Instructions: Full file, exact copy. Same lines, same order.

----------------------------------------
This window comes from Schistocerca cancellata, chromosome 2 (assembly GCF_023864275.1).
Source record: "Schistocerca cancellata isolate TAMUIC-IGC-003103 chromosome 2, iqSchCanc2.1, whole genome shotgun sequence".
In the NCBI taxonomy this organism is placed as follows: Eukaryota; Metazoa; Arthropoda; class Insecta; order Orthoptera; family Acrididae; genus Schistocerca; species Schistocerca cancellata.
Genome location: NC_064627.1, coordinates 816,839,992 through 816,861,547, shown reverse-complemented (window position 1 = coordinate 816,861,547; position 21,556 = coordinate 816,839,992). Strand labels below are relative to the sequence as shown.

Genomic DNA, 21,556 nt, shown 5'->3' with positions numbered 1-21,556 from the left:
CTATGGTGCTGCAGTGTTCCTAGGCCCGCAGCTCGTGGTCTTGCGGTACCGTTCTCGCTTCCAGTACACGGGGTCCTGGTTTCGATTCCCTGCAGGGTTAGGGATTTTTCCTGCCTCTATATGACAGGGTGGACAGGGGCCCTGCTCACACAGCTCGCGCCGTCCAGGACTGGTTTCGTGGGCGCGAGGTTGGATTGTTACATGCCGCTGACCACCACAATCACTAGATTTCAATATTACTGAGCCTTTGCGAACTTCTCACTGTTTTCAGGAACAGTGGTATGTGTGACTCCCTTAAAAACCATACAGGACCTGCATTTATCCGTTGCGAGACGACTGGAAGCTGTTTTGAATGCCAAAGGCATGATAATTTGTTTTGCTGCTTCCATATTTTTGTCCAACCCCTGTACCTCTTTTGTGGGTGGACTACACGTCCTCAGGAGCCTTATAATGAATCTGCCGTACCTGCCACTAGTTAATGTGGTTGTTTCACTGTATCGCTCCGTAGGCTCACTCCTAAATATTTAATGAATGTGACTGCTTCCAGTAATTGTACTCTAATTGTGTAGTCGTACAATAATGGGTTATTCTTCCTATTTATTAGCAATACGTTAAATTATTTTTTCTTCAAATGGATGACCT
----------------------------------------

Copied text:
This window comes from Schistocerca cancellata, chromosome 2 (assembly GCF_023864275.1).
Source record: "Schistocerca cancellata isolate TAMUIC-IGC-003103 chromosome 2, iqSchCanc2.1, whole genome shotgun sequence".
In the NCBI taxonomy this organism is placed as follows: Eukaryota; Metazoa; Arthropoda; class Insecta; order Orthoptera; family Acrididae; genus Schistocerca; species Schistocerca cancellata.
Genome location: NC_064627.1, coordinates 816,839,992 through 816,861,547, shown reverse-complemented (window position 1 = coordinate 816,861,547; position 21,556 = coordinate 816,839,992). Strand labels below are relative to the sequence as shown.

Genomic DNA, 21,556 nt, shown 5'->3' with positions numbered 1-21,556 from the left:
CTATGGTGCTGCAGTGTTCCTAGGCCCGCAGCTCGTGGTCTTGCGGTACCGTTCTCGCTTCCAGTACACGGGGTCCTGGTTTCGATTCCCTGCAGGGTTAGGGATTTTTCCTGCCTCTATATGACAGGGTGGACAGGGGCCCTGCTCACACAGCTCGCGCCGTCCAGGACTGGTTTCGTGGGCGCGAGGTTGGATTGTTACATGCCGCTGACCACCACAATCACTAGATTTCAATATTACTGAGCCTTTGCGAACTTCTCACTGTTTTCAGGAACAGTGGTATGTGTGACTCCCTTAAAAACCATACAGGACCTGCATTTATCCGTTGCGAGACGACTGGAAGCTGTTTTGAATGCCAAAGGCATGATAATTTGTTTTGCTGCTTCCATATTTTTGTCCAACCCCTGTACCTCTTTTGTGGGTGGACTACACGTCCTCAGGAGCCTTATAATGAATCTGCCGTACCTGCCACTAGTTAATGTGGTTGTTTCACTGTATCGCTCCGTAGGCTCACTCCTAAATATTTAATGAATGTGACTGCTTCCAGTAATTGTACTCTAATTGTGTAGTCGTACAATAATGGGTTATTCTTCCTATTTATTAGCAATACGTTAAATTATTTTTTCTTCAAATGGATGACCT